Capitol Words a project of the Sunlight Foundation

  • and

Memorial Day 2006

Sen. Pete V. Domenici

legislator photo

Mr. President, I would like to pay tribute to those men and women of the United States Armed Services who have given their lives to defend our Nation and the ideals it represents.

Numerous times in the history of our Nation, the men and women of our Armed Forces have been called upon to defend the freedom we hold so dear. Sadly, many of those brave individuals never returned to the homes and families they selflessly left behind. Today, we honor their sacrifice and ensure that we as a nation will never forget the debt of gratitude that is owed them.

New Mexicans have a long and notable history of military service. During the Spanish American War, New Mexico guardsmen served with Teddy Roosevelt and his Rough Riders at the Battle of San Juan Hill. New Mexicans of the 1st Infantry Regiment fought with the 40th Infantry Division in France after the U.S. entered the First World War. While participating in the Italian campaign of the Second World War, new Mexicans of the 104th Tank Destroyer battalion were awarded 8 Silver Stars, 60 Bronze Stars, and 135 Purple Hearts. Of course no one will forget the contribution Navajos from my home state made as ``code talkers'' or the bravery of the ``New Mexico Brigade'' in the Philippines during World War II. During the Vietnam War, the l88th Tactical Fighter Squadron of the New Mexico Air National Guard flew over 6,000 combat sorties and amassed over 630 medals and decorations before its release from Federal active duty in June 1969. These are just a few examples of the distinction with which New Mexicans have served our Nation. From the swamps of Cuba to the jungles of Vietnam and the deserts of Iraq, many New Mexicans have given their lives on behalf of America, and for these reasons on Memorial Day we honor these brave men and women.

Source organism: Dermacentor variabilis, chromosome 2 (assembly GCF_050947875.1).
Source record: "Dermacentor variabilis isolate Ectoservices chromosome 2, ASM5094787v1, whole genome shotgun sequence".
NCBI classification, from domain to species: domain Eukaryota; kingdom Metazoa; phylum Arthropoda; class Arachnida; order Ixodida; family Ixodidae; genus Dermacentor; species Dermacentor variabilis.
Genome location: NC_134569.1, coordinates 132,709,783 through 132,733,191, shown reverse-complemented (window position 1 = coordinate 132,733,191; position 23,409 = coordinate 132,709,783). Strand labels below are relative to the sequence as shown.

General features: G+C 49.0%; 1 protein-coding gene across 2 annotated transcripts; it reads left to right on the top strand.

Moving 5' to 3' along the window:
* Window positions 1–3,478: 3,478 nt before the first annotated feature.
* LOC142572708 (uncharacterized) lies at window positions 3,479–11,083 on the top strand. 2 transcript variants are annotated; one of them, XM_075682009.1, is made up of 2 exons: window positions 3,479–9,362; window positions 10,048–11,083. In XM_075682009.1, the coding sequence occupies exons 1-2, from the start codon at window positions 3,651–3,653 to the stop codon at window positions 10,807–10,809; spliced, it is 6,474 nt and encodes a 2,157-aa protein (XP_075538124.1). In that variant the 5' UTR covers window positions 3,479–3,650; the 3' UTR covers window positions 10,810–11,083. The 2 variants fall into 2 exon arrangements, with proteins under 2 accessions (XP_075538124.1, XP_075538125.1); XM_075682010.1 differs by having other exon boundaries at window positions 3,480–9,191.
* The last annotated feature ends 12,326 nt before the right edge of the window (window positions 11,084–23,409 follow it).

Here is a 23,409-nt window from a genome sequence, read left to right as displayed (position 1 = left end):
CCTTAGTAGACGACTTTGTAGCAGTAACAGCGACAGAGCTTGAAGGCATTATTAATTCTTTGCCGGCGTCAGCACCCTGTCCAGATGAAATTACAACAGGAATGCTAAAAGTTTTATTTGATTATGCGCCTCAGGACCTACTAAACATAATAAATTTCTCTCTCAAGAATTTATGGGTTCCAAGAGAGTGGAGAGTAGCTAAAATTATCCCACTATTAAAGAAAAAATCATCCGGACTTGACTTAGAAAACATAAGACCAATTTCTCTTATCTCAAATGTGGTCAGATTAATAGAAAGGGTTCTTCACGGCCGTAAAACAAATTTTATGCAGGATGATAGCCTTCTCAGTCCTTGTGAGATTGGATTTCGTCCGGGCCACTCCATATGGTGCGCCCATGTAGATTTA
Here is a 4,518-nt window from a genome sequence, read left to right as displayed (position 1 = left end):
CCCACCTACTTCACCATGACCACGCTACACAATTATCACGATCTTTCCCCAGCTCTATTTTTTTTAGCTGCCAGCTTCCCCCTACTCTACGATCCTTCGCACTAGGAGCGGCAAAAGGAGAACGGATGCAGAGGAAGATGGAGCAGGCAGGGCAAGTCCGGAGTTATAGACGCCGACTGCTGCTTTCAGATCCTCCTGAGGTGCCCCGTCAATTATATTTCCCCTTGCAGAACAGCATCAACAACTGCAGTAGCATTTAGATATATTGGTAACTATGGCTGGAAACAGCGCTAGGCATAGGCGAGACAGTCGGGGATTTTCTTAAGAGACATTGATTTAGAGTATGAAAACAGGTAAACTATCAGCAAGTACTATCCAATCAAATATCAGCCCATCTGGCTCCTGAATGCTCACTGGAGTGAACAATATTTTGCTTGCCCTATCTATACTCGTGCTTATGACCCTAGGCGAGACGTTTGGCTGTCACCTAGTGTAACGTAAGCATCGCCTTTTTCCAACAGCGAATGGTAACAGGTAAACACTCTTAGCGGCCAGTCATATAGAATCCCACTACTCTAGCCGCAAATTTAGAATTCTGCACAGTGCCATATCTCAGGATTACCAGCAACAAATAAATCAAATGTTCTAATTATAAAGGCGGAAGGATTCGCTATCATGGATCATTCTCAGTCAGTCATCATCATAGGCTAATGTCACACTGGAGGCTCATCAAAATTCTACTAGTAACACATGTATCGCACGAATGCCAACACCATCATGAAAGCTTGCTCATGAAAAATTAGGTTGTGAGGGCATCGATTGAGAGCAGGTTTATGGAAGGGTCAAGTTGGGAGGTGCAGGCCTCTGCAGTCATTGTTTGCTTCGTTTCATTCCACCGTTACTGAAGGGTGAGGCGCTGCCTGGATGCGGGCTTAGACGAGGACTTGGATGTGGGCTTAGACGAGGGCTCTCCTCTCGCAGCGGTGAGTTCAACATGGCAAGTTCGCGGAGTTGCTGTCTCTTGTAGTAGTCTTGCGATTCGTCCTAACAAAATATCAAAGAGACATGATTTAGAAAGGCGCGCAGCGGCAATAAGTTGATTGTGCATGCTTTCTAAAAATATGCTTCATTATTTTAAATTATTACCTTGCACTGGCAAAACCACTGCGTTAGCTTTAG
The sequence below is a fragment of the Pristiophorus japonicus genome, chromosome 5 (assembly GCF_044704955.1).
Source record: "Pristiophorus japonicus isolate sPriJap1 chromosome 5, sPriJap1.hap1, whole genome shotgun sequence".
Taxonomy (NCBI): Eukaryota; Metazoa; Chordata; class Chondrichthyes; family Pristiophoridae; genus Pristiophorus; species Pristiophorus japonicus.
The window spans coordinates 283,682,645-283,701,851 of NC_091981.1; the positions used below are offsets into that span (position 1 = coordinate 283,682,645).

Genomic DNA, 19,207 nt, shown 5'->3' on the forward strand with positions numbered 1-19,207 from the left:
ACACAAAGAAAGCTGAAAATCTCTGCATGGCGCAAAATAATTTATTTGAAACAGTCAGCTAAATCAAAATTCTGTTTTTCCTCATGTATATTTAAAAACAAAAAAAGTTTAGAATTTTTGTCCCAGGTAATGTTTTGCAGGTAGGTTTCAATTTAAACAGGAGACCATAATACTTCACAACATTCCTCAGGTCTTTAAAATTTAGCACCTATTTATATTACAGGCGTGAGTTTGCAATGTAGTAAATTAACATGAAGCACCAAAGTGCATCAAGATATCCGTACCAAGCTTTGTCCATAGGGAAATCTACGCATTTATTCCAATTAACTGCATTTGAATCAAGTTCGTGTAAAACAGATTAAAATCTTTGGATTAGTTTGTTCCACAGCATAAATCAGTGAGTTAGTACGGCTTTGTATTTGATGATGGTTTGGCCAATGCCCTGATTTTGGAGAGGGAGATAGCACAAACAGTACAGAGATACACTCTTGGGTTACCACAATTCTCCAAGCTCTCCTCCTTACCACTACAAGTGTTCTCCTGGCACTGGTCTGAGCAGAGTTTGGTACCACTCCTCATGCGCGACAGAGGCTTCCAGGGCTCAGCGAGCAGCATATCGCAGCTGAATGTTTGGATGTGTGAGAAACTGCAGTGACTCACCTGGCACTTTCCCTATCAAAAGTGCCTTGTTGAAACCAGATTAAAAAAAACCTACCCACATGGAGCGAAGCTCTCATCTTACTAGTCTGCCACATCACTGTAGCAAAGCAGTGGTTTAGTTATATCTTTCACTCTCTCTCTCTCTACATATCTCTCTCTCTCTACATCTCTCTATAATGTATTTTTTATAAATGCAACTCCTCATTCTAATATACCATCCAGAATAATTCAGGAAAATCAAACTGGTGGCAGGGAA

We must never forget the sacrifices of our solders, sailors, airmen and marines. I encourage New Mexicans and all Americans on this Memorial Day to take a moment to remember and honor the brave men and women who have fallen in our defense. I ask that New Mexicans think of them and their families, and give thanks that we are blessed with such heroic men and women.

On this Memorial Day, let us not overlook the men and women of our armed forces who since September 11, 2001 have been called away from home to fight the Global War on Terror. Many of these individuals are National Guardsmen like the members of Task Force Phoenix serving in Afghanistan, the 1116th Transportation Company serving in Iraq and Task Force Cobra serving in Kuwait. I would like to thank them and all the men and women of our State who have returned from previous deployments overseas. Not only have they made their family and state proud, they have made their country proud as well.

Today I would like to make special mention of those New Mexicans of the active and reserve military who have given their lives in Operation Iraqi Freedom and the Global War on Terror. They, like Americans of generations past, answered the call to defend this great Nation from those who would do it harm. In the spirit of the efforts put forth by such individuals, it is imperative America forever remain the land of the free and the home of the brave.

Sen. Chuck T. Hagel

legislator photo

Mr. President, Memorial Day is a time for solemn remembrance and reflection. We remember the brave men and women who gave their lives in defense of our Nation. At cemeteries and memorials across America, in tributes both public and private, we gather to honor those who died in service to our country. On May 12, members of the SGT John Rice family of Winnebago, NE, paid final tribute to his wife Evelyn who was buried at Arlington National Cemetery next to her husband. The history of John and Evelyn Rice serves as an important reminder of the sacrifices soldiers and their families make in defense of freedom.